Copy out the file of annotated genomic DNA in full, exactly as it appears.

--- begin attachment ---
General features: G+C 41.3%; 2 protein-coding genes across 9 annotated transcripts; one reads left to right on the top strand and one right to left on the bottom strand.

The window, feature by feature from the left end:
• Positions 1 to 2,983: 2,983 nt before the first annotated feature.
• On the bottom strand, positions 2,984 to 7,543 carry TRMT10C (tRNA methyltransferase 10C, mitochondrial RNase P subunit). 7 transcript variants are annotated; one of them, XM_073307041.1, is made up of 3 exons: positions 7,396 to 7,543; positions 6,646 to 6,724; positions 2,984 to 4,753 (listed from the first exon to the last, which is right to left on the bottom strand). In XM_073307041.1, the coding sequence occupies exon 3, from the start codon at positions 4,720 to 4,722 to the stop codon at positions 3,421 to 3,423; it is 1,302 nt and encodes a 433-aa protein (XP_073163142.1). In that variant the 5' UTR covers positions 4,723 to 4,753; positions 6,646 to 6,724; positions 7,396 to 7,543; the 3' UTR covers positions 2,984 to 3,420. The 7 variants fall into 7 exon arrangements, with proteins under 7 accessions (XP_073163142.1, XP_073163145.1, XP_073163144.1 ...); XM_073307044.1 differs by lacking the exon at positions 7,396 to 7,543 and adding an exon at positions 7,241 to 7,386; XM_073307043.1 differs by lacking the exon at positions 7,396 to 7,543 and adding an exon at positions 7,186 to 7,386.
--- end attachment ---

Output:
General features: G+C 41.3%; 2 protein-coding genes across 9 annotated transcripts; one reads left to right on the top strand and one right to left on the bottom strand.

The window, feature by feature from the left end:
• Positions 1 to 2,983: 2,983 nt before the first annotated feature.
• On the bottom strand, positions 2,984 to 7,543 carry TRMT10C (tRNA methyltransferase 10C, mitochondrial RNase P subunit). 7 transcript variants are annotated; one of them, XM_073307041.1, is made up of 3 exons: positions 7,396 to 7,543; positions 6,646 to 6,724; positions 2,984 to 4,753 (listed from the first exon to the last, which is right to left on the bottom strand). In XM_073307041.1, the coding sequence occupies exon 3, from the start codon at positions 4,720 to 4,722 to the stop codon at positions 3,421 to 3,423; it is 1,302 nt and encodes a 433-aa protein (XP_073163142.1). In that variant the 5' UTR covers positions 4,723 to 4,753; positions 6,646 to 6,724; positions 7,396 to 7,543; the 3' UTR covers positions 2,984 to 3,420. The 7 variants fall into 7 exon arrangements, with proteins under 7 accessions (XP_073163142.1, XP_073163145.1, XP_073163144.1 ...); XM_073307044.1 differs by lacking the exon at positions 7,396 to 7,543 and adding an exon at positions 7,241 to 7,386; XM_073307043.1 differs by lacking the exon at positions 7,396 to 7,543 and adding an exon at positions 7,186 to 7,386.